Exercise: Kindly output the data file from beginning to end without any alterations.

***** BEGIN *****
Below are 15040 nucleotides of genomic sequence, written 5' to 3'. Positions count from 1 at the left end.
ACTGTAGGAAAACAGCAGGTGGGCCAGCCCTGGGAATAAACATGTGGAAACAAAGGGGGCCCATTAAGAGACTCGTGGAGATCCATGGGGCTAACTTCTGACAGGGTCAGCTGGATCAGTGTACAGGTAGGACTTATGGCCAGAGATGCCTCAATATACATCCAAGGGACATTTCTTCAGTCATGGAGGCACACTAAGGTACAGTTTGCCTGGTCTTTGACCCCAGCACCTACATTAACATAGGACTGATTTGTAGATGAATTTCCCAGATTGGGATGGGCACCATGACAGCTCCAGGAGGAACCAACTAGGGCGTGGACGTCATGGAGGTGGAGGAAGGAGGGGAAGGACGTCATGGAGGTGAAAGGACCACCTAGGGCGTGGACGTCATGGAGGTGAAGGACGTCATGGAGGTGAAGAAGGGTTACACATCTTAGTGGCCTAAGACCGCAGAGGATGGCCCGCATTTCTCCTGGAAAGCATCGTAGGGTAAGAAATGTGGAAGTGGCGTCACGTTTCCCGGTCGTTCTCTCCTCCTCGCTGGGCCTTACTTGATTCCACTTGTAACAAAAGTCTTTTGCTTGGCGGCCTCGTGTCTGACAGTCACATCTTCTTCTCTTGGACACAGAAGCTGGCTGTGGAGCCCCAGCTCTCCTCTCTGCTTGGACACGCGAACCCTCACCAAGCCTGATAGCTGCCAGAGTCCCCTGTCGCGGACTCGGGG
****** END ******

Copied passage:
Below are 15040 nucleotides of genomic sequence, written 5' to 3'. Positions count from 1 at the left end.
ACTGTAGGAAAACAGCAGGTGGGCCAGCCCTGGGAATAAACATGTGGAAACAAAGGGGGCCCATTAAGAGACTCGTGGAGATCCATGGGGCTAACTTCTGACAGGGTCAGCTGGATCAGTGTACAGGTAGGACTTATGGCCAGAGATGCCTCAATATACATCCAAGGGACATTTCTTCAGTCATGGAGGCACACTAAGGTACAGTTTGCCTGGTCTTTGACCCCAGCACCTACATTAACATAGGACTGATTTGTAGATGAATTTCCCAGATTGGGATGGGCACCATGACAGCTCCAGGAGGAACCAACTAGGGCGTGGACGTCATGGAGGTGGAGGAAGGAGGGGAAGGACGTCATGGAGGTGAAAGGACCACCTAGGGCGTGGACGTCATGGAGGTGAAGGACGTCATGGAGGTGAAGAAGGGTTACACATCTTAGTGGCCTAAGACCGCAGAGGATGGCCCGCATTTCTCCTGGAAAGCATCGTAGGGTAAGAAATGTGGAAGTGGCGTCACGTTTCCCGGTCGTTCTCTCCTCCTCGCTGGGCCTTACTTGATTCCACTTGTAACAAAAGTCTTTTGCTTGGCGGCCTCGTGTCTGACAGTCACATCTTCTTCTCTTGGACACAGAAGCTGGCTGTGGAGCCCCAGCTCTCCTCTCTGCTTGGACACGCGAACCCTCACCAAGCCTGATAGCTGCCAGAGTCCCCTGTCGCGGACTCGGGG